Doc charged after mum loses limbs after abortion

A gynecologist at a hospital in France has been charged this week for causing "unintentional injury" to a young mum, who had to have four limbs partially amputated following an abortion.

Doc charged after mum loses limbs after abortion
The young mum who lost four limbs after an abortion is fighting for justice. Photo: AFP

A family fighting for justice after a mum of three had to have four limbs partially removed following an abortion, received a boost this week when it was revealed a gynecologist had been charged over the accident.

A mother of three, Priscilla Dray was admitted to the maternity unit of Bordeaux University Hospital for the abortion in the summer of 2011.

The operation lasted several hours and on the Friday evening the 36-year-old shopkeeper was able to return home to her family.

But the day after the operation Dray began to suffer from pain and was running a high fever. She returned to the maternity ward where an on-call doctor took a blood sample, before sending her back home.

Dray’s condition continued to deteriorate however, and on Sunday morning she was diagnosed with septicemia. 

She was prescribed antibiotics and told to return to the maternity ward, where she arrived at around noon. 

But it appears she was given the antibiotics too late from them to work, and the infection took hold resulting in tissue necrosis and eventual amputation.

Dray had to have her feet, her right forearm and left hand amputated.

Four years after the horrific incident the family's battle for justice was given a boost this week when the doctor was charged with causing “unintentional injuries” to the patient.
According to legal expert Jean-François Lortie, specialist in medical accidents, the gynecologist should have administered antibiotics straight after the abortion.
It was Lortie's report that lead to the doctor being charged, but the gynecologist's own lawyer insisted that they will seek  counter expertise.
“This is a complex case. For me this is not about a criminal wrongdoing. There is a chain of responsibilities, which the investigation will have to determine,” said the doctor's lawyer.

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France brings in free contraception for all women aged 18-25

Free birth control for all women under 25 will be available in France from Saturday, expanding a scheme targeting under-18s to ensure young women don't stop taking contraception because they cannot afford it.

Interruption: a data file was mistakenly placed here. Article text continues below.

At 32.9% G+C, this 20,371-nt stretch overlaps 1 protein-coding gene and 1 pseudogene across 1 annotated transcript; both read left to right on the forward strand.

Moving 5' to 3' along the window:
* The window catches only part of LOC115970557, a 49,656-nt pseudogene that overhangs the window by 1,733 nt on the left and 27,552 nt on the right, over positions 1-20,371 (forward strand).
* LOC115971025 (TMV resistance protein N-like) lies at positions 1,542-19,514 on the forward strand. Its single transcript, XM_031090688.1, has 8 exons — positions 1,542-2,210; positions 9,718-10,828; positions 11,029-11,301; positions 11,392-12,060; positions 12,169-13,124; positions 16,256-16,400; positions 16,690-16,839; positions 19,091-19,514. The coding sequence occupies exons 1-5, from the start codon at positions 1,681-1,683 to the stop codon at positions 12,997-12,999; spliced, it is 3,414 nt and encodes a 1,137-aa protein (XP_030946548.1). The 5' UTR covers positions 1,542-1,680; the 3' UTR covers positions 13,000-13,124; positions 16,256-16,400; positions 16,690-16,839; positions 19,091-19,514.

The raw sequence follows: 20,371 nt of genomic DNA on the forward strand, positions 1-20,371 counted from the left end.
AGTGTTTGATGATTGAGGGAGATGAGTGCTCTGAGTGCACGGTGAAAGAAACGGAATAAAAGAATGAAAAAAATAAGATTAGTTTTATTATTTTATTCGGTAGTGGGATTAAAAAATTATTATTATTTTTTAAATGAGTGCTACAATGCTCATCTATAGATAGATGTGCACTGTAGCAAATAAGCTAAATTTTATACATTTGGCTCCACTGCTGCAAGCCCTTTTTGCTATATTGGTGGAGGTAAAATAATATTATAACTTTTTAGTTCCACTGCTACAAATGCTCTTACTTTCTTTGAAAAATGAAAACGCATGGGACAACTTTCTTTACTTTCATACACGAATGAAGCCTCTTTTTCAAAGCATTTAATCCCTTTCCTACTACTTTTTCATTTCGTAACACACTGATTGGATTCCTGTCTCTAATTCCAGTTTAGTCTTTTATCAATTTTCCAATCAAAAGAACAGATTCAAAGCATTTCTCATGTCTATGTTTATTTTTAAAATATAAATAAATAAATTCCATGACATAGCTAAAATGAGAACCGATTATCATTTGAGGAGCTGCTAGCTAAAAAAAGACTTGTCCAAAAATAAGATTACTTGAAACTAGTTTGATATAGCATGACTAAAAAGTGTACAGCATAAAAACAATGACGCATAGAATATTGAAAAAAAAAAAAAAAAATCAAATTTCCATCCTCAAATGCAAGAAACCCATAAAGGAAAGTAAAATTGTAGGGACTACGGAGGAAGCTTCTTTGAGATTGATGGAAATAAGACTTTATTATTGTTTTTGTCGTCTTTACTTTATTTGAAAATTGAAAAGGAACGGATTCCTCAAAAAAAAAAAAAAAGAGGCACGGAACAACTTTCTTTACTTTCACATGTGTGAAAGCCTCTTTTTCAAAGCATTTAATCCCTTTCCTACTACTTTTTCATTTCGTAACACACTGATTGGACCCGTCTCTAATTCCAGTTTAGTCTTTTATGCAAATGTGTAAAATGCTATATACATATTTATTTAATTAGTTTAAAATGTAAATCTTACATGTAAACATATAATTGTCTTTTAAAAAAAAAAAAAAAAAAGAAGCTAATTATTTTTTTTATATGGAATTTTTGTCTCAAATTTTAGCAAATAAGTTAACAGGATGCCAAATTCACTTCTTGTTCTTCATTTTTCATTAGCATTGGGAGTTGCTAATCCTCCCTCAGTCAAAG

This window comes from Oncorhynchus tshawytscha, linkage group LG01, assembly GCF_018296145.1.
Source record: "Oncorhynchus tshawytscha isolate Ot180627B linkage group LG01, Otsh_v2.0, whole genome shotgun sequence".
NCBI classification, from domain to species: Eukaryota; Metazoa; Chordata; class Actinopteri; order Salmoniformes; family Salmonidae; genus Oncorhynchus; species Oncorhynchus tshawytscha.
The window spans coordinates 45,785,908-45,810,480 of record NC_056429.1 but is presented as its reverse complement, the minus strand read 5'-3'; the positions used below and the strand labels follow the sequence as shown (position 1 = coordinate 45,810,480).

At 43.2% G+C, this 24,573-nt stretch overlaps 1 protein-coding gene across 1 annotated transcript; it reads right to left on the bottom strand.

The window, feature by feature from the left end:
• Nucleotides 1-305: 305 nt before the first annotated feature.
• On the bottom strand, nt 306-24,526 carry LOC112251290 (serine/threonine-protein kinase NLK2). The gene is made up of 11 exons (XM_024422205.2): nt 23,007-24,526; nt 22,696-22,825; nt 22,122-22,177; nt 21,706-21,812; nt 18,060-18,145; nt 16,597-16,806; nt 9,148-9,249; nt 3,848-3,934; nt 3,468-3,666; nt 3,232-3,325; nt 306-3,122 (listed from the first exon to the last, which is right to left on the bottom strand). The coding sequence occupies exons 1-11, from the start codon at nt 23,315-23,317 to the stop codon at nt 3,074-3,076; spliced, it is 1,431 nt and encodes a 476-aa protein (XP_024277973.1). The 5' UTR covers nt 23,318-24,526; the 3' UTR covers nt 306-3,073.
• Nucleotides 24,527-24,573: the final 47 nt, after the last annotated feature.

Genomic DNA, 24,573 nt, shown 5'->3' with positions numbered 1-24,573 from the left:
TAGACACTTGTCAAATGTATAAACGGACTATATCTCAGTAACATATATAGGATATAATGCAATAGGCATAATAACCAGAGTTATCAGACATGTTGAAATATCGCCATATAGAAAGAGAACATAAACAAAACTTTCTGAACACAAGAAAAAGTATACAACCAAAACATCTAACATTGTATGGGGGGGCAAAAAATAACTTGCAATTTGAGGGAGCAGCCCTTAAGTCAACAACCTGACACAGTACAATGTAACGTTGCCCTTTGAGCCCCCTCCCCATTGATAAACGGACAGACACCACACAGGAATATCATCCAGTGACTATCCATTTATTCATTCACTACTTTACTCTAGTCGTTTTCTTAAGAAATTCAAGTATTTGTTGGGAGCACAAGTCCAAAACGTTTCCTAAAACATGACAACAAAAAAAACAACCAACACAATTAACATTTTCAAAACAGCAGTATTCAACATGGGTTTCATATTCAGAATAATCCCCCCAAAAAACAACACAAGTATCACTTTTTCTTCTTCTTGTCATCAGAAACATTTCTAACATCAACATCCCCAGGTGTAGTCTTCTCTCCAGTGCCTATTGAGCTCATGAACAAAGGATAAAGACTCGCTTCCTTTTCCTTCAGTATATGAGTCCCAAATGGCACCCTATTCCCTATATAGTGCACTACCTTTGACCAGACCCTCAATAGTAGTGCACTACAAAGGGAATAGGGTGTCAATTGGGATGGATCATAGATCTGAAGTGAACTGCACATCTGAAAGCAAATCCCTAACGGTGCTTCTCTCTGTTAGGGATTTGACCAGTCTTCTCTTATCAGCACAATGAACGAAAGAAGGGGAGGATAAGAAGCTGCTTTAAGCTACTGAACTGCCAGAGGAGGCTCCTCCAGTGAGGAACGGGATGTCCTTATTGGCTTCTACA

France brings in free contraception for all women aged 18-25
A doctor holds an interuterine contraceptive device (IUD) before inserting it in a patient. Photo: Adek Berry/AFP

The scheme, which could benefit three million women, covers the pill, IUDs, contraceptive patches and other methods composed of steroid hormones. Contraception for minors was already free in France.

Several European countries, including Belgium, Germany, the Netherlands and Norway, make contraception free for teens. Britain makes several forms of contraception free to all.

France announced the extension to women under 25 in September, saying surveys showed a decline in the use of contraception mainly for financial reasons.

The move is part of a series of measures taken by President Emmanuel Macron’s government to boost women’s rights and alleviate youth poverty. The free provision is supported by women’s groups including the association En Avant Tous.

“Between 18 and 25-years-old, women are very vulnerable because they lose a lot of rights compared to when they were minors and are very precarious economically,” spokeswoman Louise Delavier told AFP.

Leslie Fonquerne, an expert in gender issues, said there was more to be done.

“This measure in no way resolves the imbalance in the contraceptive burden between women and men,” the sociologist said.

In some developed countries, the free contraception won by women after decades of campaigning is coming under attack again from the religious right.

In the United States, former president Barack Obama’s signature health reform, known as Obamacare, gave most people with health insurance free access to birth control.

But his successor Donald Trump scrapped the measure, allowing employers to opt out of providing contraception coverage on religious grounds — a decision upheld by the Supreme Court in 2020.

Poland’s conservative government has also heavily restricted access to emergency contraception as part of its war on birth control.